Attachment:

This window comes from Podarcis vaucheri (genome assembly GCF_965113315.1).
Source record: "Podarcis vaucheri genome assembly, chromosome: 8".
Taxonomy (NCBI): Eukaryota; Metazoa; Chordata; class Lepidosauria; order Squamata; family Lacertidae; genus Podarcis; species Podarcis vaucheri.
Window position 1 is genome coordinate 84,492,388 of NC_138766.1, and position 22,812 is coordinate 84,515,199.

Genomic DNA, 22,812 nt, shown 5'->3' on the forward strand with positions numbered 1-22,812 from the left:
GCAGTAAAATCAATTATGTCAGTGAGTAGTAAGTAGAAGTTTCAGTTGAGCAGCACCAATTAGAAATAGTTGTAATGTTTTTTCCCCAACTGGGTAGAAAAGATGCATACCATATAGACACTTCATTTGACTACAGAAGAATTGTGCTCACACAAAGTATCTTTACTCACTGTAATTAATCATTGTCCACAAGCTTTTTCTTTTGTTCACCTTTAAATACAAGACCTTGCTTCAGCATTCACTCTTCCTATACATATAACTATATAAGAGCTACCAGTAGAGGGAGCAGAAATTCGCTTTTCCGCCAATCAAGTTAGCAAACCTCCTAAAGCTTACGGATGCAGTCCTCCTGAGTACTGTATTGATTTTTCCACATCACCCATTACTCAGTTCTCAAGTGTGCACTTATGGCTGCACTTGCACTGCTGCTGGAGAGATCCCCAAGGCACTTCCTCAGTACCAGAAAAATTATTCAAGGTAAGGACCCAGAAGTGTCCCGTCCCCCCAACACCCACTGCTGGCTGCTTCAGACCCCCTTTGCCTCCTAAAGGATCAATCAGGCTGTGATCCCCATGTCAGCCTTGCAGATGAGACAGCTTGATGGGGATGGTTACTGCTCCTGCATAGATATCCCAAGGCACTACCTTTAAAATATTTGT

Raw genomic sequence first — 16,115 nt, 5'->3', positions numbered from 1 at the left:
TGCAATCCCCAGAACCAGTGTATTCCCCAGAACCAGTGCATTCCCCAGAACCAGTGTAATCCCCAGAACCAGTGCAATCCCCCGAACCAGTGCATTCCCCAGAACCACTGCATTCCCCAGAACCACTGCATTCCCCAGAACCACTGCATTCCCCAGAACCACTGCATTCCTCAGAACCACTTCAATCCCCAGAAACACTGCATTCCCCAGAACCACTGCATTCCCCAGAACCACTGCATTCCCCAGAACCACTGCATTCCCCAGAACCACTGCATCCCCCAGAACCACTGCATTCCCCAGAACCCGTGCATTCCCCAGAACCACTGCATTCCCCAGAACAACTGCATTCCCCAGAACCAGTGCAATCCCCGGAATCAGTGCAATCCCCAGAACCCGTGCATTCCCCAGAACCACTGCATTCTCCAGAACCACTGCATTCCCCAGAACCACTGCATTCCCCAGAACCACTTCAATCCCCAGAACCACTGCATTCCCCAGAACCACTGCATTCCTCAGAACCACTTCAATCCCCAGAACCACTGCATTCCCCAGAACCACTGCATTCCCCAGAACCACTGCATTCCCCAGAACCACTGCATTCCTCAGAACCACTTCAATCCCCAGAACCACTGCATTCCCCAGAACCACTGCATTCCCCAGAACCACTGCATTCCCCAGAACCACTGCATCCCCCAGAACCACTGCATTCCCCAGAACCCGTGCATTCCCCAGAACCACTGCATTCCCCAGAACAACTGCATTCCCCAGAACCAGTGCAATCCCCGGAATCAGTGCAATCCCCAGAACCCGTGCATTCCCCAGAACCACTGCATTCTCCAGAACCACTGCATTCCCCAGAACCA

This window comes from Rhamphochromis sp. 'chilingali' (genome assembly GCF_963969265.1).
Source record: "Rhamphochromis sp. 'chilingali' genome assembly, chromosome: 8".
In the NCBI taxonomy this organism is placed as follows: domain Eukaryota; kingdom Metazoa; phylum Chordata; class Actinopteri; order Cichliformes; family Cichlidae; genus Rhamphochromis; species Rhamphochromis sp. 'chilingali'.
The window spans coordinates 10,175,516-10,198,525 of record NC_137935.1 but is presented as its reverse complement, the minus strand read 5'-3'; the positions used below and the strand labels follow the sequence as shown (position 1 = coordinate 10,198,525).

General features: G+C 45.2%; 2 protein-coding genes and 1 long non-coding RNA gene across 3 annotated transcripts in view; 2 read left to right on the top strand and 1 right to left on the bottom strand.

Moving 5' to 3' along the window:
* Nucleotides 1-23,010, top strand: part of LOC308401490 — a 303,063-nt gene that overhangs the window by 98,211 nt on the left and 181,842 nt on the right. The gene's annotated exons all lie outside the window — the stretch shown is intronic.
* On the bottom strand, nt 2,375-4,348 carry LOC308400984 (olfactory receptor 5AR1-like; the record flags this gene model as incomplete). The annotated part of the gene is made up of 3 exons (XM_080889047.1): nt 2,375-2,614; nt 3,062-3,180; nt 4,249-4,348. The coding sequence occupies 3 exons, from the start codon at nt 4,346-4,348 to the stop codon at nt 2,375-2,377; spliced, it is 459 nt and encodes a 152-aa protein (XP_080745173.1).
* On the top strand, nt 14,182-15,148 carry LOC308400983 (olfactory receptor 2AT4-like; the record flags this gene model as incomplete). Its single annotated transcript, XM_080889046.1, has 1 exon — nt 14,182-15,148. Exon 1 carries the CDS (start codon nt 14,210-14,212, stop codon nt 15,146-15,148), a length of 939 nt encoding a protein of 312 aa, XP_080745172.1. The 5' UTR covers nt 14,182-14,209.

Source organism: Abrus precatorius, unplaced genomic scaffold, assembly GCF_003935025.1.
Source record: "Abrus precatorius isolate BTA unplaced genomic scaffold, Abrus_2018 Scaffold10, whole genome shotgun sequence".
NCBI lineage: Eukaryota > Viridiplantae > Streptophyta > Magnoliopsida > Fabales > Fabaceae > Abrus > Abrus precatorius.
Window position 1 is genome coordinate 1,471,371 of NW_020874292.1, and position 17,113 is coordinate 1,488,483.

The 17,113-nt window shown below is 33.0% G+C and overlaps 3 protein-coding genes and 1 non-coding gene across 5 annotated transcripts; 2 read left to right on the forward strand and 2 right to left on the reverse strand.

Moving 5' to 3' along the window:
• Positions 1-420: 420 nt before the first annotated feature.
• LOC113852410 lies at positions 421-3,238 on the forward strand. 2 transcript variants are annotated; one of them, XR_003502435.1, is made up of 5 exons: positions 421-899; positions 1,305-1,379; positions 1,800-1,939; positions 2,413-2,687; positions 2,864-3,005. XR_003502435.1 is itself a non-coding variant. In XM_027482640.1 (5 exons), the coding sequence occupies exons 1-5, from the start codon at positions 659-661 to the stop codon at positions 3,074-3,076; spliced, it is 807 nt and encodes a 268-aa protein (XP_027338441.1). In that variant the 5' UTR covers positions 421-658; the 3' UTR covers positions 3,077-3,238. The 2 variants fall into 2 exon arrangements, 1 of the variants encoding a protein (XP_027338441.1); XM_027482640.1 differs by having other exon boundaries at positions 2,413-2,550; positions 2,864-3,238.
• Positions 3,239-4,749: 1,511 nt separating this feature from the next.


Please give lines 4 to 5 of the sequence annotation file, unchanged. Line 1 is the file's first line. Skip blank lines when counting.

Window position 1 is genome coordinate 84,492,388 of NC_138766.1, and position 22,812 is coordinate 84,515,199.

Genomic DNA, 22,812 nt, shown 5'->3' on the forward strand with positions numbered 1-22,812 from the left: